The mirror is not the most accurate reflection of us, because that view depends on our perception, which is misrepresented, distorted by emotion, past hurts, and trauma. Getting a better and more realistic view of ourselves involves creating a “holistic” view. It involves surrounding ourselves with people who love and accept us and who reflect back to us the love and care we give to them. It involves supporting and enhancing the things both physically and psychologically that we like about ourselves and NOT focusing all of our attention on the things we don’t like about ourselves. It also requires a lot of work on our part to remove ourselves from the warped view that marketing imposes on all of us.

A healthy identity is one that is based on passion for things other than our body or our relationship with food. The more attention we devote to our passions, naturally the less time we will have to obsess about our food and weight.

Here are some strategies some of my clients have found in order to recreate and reinforce a new, more positive view of themselves and find their passions in life:

  • I hang out with people who make me feel good about myself. I avoid those who criticize me, those who I feel silently judge me, and those who constantly comment on weight gain or loss (mine or theirs).

 

  • Because I am a large size woman, I work on accepting myself as I am. I continually try to see in myself the non-physical qualities that my children and grandchildren see in me.  I am tired of going up and down the scale trying to be some number or size that is acceptable to society or me.  Even when I have been thin, I couldn’t be happy because of the fear that another binge was just around the corner.

 

  • I no longer deliberately look at younger and smaller women as a means to make myself feel bad about who I am. I now look at women who appear radiant, strong, or smart.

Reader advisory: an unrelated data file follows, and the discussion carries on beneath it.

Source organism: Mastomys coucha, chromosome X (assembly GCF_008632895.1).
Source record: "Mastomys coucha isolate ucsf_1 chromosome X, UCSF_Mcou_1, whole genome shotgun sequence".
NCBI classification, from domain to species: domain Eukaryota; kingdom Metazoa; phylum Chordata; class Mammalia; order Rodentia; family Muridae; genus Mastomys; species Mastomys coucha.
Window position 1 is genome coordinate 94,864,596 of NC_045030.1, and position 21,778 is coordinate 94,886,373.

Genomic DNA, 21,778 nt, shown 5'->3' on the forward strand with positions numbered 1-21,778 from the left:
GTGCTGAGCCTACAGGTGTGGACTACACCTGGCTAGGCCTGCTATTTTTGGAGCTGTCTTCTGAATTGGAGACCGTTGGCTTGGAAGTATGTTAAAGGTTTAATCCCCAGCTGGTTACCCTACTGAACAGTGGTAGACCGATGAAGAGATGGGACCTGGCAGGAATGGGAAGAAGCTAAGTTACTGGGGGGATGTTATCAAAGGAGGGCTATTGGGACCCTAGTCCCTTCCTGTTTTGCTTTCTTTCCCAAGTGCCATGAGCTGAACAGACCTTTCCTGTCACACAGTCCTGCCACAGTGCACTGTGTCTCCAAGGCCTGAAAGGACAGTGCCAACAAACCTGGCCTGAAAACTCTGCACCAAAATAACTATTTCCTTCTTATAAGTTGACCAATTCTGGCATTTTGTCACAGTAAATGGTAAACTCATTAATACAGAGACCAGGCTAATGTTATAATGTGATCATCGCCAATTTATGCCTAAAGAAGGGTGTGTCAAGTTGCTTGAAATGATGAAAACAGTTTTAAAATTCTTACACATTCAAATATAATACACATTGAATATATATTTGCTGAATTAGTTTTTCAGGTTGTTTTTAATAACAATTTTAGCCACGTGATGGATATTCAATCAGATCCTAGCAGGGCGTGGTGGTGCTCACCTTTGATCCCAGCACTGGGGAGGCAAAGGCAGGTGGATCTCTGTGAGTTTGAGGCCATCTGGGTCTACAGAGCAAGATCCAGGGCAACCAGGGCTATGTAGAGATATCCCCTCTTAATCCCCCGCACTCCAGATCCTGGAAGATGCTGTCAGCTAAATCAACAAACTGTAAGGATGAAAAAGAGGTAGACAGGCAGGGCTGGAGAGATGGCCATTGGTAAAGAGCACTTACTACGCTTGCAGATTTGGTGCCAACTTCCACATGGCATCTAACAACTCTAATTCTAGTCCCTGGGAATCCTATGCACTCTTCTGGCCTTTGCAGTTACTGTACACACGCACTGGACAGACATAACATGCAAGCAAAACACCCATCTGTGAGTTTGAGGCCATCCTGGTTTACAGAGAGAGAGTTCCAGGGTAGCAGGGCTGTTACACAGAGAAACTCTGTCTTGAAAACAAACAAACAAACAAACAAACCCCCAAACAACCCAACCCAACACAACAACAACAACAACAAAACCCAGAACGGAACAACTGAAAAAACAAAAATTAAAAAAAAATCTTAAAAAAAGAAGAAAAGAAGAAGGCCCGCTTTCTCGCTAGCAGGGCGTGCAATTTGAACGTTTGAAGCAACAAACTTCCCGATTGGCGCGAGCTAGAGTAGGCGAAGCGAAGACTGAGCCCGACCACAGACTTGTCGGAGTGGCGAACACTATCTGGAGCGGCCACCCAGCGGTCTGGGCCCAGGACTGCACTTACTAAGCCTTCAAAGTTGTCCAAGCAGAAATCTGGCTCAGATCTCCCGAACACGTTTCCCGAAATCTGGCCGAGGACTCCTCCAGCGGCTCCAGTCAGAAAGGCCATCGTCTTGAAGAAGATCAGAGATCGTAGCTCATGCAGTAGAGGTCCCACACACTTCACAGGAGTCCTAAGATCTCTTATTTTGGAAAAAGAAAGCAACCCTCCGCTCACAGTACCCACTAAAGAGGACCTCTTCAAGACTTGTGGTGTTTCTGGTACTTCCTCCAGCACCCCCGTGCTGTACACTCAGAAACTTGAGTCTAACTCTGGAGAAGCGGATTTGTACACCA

• I found an unconventional role model for myself, someone who epitomizes strength, beauty, intelligence, and compassion. I visualize this person when I feel myself losing power.

 

  • I had a very negative image of myself in my head for many years. It took a long time, but I came up with a healthier image. I even sketched it out so I could be very specific. Now when my negative image comes into my head, I imagine it bursting like a bubble and I consciously replace it with my new creation.

 

  • I am a perfectionist in many ways so I have struggled with giving up the rigid standards I adopted for how I imagine I should look. I am working at accepting myself exactly as I am today and every day. I’ve had to force myself to stop looking at magazines because the images in them just reinforce for me this unrealistic view of “normal.”

 

  • Celebrating my talents instead of concentrating on my weaknesses has become a priority.   When I am calm and feel good about what I’m doing, food is not such a big issue.

 

  • I have worked on writing down the non-physical qualities that others have mentioned about me so that I can remember about what others truly care. I also have to remind myself that no one has ever said that they loved me more or thought I was smarter, funnier, or a better person, during times when I was losing weight. I am who I am, regardless of what the scale says.

 

  • I cleaned out a room in my house that has now become my sewing room. I set up my sewing machine and I started sewing again. I love making beautiful things out of fabric. It makes me feel so good about myself.

 

  • I picked up a few of the hobbies I had given up over the years. I forgot how good it feels to think about things other than my body. I enrolled in a class in a foreign language and joined a travel club where I can meet people and go on trips with others.

 

  • I took a few tennis lessons to refresh my skills and started playing doubles tennis. The last time I played was when I was in college. I was very rusty at first but then the skills and passion came back!

 

  • I gave up a teaching career to support my husband’s career goals and to have a family. I recently went back into the school system to be an aide. I love working with the kids.

 

  • I blew the dust off my stained glass-making equipment and began making small pieces for family and friends. I made a “sun-catcher” in the shape of a heart to put in my kitchen window to remind myself to love and accept myself.

 

  • I began riding horses. I feel completely at peace while on the back of such a strong animal. I gain inner strength from my time with the horses.

 

  • I love to paint with water color paints. I’m not very good at it but I keep reminding myself that I’m not doing it to become a Picasso. I’m doing it because I enjoy it.

 

How do you want to live the rest of your life???  Do you want your eating disorder to define you or can you take some safe steps toward rediscovering the “real” you???